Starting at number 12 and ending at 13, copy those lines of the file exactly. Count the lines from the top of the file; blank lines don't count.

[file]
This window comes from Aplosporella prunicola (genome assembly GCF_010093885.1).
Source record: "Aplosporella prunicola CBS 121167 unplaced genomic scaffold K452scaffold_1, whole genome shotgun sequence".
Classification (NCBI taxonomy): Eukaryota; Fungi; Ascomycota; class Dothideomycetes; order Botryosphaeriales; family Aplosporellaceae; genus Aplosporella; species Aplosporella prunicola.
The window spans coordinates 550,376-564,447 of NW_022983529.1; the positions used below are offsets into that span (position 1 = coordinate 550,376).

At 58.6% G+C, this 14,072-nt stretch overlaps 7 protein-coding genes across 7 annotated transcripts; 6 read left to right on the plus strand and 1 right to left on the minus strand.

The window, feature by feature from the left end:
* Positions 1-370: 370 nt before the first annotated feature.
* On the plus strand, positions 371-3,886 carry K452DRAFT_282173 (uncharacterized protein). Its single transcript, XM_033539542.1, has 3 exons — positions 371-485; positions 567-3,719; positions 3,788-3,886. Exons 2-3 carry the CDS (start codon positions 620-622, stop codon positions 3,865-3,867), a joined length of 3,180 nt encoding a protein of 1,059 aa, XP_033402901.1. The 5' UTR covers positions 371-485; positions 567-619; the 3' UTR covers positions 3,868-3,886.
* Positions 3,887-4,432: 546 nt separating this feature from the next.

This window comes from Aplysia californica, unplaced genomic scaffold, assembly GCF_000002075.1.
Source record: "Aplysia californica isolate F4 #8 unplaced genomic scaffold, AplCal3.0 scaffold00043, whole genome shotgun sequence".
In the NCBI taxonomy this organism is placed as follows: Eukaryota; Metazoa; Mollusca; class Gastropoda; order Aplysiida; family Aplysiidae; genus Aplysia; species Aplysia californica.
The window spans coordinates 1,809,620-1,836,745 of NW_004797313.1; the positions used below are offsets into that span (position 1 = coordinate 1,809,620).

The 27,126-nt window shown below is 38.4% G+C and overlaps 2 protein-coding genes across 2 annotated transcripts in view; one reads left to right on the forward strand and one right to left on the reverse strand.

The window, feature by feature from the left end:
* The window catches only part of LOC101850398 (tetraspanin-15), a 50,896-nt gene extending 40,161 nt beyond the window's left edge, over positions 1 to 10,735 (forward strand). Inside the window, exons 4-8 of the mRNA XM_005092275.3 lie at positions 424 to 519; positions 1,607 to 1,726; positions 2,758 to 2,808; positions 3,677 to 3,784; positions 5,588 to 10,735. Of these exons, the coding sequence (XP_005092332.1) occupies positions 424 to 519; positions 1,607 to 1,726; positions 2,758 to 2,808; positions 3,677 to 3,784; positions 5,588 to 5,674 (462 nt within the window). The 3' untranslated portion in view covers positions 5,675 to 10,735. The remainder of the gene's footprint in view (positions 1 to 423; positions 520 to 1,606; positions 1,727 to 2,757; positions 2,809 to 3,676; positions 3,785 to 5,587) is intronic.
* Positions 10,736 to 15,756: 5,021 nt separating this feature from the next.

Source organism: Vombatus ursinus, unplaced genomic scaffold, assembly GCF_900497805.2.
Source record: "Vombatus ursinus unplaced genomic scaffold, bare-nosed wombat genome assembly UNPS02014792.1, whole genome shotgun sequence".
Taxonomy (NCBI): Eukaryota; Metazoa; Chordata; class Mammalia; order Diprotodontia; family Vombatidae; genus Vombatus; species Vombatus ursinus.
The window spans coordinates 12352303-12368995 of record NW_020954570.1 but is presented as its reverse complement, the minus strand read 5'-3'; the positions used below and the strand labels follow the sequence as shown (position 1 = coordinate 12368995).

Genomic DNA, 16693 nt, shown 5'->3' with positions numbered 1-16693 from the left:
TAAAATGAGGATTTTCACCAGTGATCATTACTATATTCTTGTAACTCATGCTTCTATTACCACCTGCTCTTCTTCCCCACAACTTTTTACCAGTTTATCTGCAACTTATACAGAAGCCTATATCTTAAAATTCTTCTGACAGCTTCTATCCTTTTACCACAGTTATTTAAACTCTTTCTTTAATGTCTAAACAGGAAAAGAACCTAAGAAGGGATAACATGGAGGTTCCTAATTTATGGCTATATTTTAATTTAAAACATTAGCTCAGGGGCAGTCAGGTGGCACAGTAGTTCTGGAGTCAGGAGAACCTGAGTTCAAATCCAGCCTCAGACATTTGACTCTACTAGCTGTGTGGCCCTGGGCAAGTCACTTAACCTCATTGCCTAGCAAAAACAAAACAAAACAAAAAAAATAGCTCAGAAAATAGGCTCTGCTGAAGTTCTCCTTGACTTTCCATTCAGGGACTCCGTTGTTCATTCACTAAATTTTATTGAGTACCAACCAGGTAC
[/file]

In the NCBI taxonomy this organism is placed as follows: Eukaryota; Metazoa; Mollusca; class Gastropoda; order Aplysiida; family Aplysiidae; genus Aplysia; species Aplysia californica.
The window spans coordinates 1,809,620-1,836,745 of NW_004797313.1; the positions used below are offsets into that span (position 1 = coordinate 1,809,620).